Here’s a litigation tactic your attorney may suggest to cut potential liability in a case where you may be liable: If you make an unconditional offer to reinstate the employee and she rejects the offer, you won’t have to pay future lost wages after the offer date.
Recent case: Jia worked for a bank in New York when her husband took a job in California. Jia then decided to follow him, but her supervisor convinced her to accept a telecommuting agreement that would allow Jia to relocate and keep her job.
Jia moved and telecommuted for about a year. Then she became pregnant. After telling her boss the good news, she learned that her telecommuting arrangement was going to change to require spending two days per week in the New York office.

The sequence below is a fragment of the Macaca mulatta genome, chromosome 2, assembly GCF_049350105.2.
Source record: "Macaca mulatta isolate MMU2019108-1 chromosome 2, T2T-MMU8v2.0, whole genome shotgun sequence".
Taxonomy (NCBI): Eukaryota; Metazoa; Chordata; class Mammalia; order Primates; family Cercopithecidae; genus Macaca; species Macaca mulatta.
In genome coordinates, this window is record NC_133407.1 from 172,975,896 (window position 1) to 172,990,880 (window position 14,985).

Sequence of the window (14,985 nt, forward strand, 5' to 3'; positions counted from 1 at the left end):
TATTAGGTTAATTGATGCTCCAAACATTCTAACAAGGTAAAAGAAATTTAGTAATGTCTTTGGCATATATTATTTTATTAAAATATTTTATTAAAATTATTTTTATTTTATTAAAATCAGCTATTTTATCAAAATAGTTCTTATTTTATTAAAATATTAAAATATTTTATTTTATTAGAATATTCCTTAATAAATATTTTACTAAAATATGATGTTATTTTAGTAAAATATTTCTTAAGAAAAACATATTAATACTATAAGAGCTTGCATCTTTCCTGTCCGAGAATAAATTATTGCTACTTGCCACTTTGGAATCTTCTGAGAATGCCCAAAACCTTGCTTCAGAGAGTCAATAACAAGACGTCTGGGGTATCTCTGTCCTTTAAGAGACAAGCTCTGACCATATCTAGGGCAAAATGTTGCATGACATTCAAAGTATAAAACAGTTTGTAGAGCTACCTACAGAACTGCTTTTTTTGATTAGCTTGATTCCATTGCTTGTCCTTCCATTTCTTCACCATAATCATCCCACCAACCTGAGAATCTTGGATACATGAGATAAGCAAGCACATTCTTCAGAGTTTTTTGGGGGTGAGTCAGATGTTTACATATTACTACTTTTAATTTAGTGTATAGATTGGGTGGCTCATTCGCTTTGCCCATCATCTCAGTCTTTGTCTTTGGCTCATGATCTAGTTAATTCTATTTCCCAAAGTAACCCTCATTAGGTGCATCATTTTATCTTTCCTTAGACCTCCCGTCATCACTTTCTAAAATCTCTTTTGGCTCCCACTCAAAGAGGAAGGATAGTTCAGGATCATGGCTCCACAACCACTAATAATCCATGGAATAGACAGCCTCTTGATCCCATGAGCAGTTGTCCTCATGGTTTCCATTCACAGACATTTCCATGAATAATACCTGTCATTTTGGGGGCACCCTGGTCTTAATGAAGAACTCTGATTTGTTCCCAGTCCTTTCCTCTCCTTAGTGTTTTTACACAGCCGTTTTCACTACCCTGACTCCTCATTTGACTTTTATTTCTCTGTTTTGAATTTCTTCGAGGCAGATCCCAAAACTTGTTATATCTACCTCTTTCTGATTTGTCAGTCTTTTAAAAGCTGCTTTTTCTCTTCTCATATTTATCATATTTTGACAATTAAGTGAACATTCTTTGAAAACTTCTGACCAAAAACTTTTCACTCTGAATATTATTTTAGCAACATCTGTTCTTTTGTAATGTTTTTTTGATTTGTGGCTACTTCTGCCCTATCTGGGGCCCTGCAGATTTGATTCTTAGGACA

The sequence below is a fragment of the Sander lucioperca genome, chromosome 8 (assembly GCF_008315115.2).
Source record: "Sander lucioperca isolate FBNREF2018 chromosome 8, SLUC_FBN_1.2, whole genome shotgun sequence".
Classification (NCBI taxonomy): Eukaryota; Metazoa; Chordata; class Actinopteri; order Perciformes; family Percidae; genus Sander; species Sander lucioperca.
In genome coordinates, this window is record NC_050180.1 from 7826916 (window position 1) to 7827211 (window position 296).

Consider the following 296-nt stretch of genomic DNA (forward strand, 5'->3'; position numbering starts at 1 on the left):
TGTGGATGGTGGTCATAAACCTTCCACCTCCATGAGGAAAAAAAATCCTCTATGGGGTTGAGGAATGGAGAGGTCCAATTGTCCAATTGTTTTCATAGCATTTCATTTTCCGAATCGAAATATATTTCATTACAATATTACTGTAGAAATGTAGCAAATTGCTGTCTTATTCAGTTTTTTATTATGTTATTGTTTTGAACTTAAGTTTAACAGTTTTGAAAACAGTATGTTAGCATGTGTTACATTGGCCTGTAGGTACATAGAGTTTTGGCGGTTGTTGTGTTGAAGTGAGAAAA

Jia’s doctors nixed the idea of weekly flights, so she requested continuing to telecommute as an accommodation. The bank denied the request and terminated Jia.
Jia filed an EEOC complaint alleging ADA violations, as well asunder New York and California state law.
Shortly after, the bank offered Jia her job back. She rejected the offer.
Now the court hearing the case has said that if the bank can prove its offer was unconditional, Jia won’t be able to collect future lost wages for the time following the offer. (Sheng v. M&T Bank, No. 12-CV-1103, WD NY, 2014)
- How to Fire an Employee the Legal Way: 6 Termination Guidelines
- Beware lawsuit if re-Org adversely affects older workers
- Cross one group off the list of those protected by federal discrimination law
- Require everyone to report harassment—you'll be justified firing those who don't
- Retaliation can stick even if underlying complaint doesn't